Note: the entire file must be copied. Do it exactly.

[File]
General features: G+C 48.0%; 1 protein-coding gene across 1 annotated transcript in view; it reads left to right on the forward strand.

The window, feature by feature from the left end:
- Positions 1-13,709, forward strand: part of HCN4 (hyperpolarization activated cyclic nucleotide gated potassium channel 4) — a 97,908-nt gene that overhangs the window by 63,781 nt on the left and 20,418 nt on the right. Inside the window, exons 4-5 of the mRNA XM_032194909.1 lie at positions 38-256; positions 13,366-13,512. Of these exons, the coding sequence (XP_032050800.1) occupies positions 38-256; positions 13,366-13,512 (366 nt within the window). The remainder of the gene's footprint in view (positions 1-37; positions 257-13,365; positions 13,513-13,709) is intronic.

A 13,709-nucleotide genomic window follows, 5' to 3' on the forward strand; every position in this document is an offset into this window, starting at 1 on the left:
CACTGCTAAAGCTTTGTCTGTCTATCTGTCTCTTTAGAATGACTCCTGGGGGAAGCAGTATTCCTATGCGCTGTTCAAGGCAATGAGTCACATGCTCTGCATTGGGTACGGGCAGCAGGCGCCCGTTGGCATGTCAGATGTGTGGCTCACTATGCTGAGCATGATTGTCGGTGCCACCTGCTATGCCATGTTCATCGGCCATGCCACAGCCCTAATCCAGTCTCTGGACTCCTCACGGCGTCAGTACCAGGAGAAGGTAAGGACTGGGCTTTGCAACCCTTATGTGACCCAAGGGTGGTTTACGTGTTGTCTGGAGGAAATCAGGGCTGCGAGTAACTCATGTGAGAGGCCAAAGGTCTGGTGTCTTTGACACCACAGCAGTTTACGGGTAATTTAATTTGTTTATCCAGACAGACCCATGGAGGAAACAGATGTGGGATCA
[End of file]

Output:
General features: G+C 48.0%; 1 protein-coding gene across 1 annotated transcript in view; it reads left to right on the forward strand.

The window, feature by feature from the left end:
- Positions 1-13,709, forward strand: part of HCN4 (hyperpolarization activated cyclic nucleotide gated potassium channel 4) — a 97,908-nt gene that overhangs the window by 63,781 nt on the left and 20,418 nt on the right. Inside the window, exons 4-5 of the mRNA XM_032194909.1 lie at positions 38-256; positions 13,366-13,512. Of these exons, the coding sequence (XP_032050800.1) occupies positions 38-256; positions 13,366-13,512 (366 nt within the window). The remainder of the gene's footprint in view (positions 1-37; positions 257-13,365; positions 13,513-13,709) is intronic.

A 13,709-nucleotide genomic window follows, 5' to 3' on the forward strand; every position in this document is an offset into this window, starting at 1 on the left:
CACTGCTAAAGCTTTGTCTGTCTATCTGTCTCTTTAGAATGACTCCTGGGGGAAGCAGTATTCCTATGCGCTGTTCAAGGCAATGAGTCACATGCTCTGCATTGGGTACGGGCAGCAGGCGCCCGTTGGCATGTCAGATGTGTGGCTCACTATGCTGAGCATGATTGTCGGTGCCACCTGCTATGCCATGTTCATCGGCCATGCCACAGCCCTAATCCAGTCTCTGGACTCCTCACGGCGTCAGTACCAGGAGAAGGTAAGGACTGGGCTTTGCAACCCTTATGTGACCCAAGGGTGGTTTACGTGTTGTCTGGAGGAAATCAGGGCTGCGAGTAACTCATGTGAGAGGCCAAAGGTCTGGTGTCTTTGACACCACAGCAGTTTACGGGTAATTTAATTTGTTTATCCAGACAGACCCATGGAGGAAACAGATGTGGGATCA